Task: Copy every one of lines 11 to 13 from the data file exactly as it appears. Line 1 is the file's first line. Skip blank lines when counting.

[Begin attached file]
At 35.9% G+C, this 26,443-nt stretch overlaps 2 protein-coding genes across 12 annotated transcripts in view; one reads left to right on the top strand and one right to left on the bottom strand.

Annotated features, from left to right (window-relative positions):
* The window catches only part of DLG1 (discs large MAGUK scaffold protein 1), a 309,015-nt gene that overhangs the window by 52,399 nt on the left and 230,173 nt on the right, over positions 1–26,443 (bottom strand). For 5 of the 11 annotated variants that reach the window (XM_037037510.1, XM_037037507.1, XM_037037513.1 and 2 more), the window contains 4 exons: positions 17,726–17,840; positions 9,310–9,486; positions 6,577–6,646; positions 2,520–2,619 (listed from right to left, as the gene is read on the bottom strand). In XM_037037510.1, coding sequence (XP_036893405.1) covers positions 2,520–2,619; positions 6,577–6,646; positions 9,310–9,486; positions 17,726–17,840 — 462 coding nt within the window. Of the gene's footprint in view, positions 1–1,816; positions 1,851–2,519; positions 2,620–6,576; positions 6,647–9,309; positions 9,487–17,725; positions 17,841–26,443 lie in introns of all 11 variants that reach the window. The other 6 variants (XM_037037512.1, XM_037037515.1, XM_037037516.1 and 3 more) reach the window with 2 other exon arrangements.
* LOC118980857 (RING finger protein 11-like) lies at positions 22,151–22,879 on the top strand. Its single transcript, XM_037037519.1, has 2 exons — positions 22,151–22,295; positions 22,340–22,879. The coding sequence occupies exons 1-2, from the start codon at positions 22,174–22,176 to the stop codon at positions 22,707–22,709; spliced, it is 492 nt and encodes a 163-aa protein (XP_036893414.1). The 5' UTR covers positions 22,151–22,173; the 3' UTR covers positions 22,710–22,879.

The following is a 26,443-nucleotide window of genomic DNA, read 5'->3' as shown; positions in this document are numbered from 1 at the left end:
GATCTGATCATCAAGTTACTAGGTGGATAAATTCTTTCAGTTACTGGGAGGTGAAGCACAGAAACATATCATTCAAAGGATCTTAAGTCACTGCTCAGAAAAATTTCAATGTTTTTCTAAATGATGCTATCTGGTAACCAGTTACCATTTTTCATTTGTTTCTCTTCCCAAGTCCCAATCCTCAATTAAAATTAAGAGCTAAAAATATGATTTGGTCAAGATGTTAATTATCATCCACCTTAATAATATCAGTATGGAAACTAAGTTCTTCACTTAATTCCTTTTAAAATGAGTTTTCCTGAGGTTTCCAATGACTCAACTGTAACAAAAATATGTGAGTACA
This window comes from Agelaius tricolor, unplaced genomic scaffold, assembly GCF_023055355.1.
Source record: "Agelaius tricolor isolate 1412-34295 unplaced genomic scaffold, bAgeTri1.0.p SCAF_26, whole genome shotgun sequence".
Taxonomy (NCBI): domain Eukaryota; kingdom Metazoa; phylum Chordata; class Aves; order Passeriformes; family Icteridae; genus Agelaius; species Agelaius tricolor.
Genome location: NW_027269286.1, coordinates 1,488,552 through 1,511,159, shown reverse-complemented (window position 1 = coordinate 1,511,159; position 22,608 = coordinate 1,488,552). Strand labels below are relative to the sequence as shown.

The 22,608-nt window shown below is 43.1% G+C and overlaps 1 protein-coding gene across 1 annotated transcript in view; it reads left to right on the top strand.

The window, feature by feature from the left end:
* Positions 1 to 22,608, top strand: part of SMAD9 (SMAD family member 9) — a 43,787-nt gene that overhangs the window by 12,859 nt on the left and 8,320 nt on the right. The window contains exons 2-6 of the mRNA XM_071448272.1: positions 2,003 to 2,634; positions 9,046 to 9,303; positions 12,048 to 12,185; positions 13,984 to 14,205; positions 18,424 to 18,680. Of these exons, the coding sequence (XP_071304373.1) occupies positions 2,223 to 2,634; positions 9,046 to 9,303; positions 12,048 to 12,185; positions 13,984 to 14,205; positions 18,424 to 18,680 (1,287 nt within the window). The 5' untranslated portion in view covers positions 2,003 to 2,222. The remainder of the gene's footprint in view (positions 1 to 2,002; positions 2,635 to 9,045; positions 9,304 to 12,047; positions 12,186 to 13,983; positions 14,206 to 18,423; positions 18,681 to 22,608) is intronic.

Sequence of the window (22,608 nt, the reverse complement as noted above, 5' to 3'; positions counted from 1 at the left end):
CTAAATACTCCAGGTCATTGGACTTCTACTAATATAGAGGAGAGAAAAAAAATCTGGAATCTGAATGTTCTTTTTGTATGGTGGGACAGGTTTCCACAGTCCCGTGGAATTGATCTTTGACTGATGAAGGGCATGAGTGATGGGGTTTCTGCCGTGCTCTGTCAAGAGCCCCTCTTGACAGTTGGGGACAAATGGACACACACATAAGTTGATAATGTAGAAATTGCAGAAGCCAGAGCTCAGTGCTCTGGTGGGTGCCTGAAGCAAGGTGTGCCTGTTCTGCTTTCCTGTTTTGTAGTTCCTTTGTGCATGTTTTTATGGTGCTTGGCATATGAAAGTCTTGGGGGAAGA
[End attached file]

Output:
The 22,608-nt window shown below is 43.1% G+C and overlaps 1 protein-coding gene across 1 annotated transcript in view; it reads left to right on the top strand.

The window, feature by feature from the left end:
* Positions 1 to 22,608, top strand: part of SMAD9 (SMAD family member 9) — a 43,787-nt gene that overhangs the window by 12,859 nt on the left and 8,320 nt on the right. The window contains exons 2-6 of the mRNA XM_071448272.1: positions 2,003 to 2,634; positions 9,046 to 9,303; positions 12,048 to 12,185; positions 13,984 to 14,205; positions 18,424 to 18,680. Of these exons, the coding sequence (XP_071304373.1) occupies positions 2,223 to 2,634; positions 9,046 to 9,303; positions 12,048 to 12,185; positions 13,984 to 14,205; positions 18,424 to 18,680 (1,287 nt within the window). The 5' untranslated portion in view covers positions 2,003 to 2,222. The remainder of the gene's footprint in view (positions 1 to 2,002; positions 2,635 to 9,045; positions 9,304 to 12,047; positions 12,186 to 13,983; positions 14,206 to 18,423; positions 18,681 to 22,608) is intronic.